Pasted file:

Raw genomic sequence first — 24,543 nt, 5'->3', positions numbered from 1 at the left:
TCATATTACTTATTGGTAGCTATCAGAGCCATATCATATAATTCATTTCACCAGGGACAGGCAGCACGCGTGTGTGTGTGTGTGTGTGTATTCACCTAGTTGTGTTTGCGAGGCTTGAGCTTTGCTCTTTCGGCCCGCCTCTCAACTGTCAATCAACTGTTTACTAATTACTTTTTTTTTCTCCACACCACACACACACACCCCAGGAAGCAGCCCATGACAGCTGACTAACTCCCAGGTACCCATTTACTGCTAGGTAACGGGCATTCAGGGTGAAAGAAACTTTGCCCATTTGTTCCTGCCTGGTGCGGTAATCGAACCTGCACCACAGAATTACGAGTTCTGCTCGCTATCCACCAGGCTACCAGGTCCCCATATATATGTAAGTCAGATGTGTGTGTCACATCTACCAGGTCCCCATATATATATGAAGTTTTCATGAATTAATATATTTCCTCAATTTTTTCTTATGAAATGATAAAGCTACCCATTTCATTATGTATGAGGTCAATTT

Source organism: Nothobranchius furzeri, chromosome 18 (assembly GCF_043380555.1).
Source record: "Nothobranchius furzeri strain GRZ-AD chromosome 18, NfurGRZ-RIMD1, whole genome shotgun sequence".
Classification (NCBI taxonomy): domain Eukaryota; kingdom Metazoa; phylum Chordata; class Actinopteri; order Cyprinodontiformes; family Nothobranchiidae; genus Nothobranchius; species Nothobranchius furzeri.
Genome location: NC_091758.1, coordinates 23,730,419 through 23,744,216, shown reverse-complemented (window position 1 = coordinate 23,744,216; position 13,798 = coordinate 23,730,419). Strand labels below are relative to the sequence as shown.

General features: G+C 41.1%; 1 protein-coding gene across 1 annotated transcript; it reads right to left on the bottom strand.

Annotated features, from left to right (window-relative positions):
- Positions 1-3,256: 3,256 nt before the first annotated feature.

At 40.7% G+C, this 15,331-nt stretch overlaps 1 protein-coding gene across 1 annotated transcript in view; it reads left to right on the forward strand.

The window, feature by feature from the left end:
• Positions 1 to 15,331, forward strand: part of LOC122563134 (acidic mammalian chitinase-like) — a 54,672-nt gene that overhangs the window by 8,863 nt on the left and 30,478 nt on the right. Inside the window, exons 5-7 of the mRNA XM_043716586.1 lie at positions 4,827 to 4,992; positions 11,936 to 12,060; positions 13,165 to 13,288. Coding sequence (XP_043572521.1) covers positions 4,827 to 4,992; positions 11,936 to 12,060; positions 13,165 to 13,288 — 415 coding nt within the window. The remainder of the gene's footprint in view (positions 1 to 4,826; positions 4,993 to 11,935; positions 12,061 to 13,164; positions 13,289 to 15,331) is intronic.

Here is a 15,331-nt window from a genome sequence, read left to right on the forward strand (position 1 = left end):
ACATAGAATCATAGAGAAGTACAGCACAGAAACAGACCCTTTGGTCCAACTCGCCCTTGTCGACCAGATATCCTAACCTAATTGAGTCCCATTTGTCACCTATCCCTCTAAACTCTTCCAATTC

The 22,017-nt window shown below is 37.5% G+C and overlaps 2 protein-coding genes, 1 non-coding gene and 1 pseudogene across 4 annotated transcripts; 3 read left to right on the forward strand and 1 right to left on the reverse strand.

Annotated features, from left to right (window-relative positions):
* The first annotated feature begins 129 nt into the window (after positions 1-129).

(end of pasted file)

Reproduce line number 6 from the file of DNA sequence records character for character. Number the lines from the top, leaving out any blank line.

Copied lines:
Genome location: NC_091758.1, coordinates 23,730,419 through 23,744,216, shown reverse-complemented (window position 1 = coordinate 23,744,216; position 13,798 = coordinate 23,730,419). Strand labels below are relative to the sequence as shown.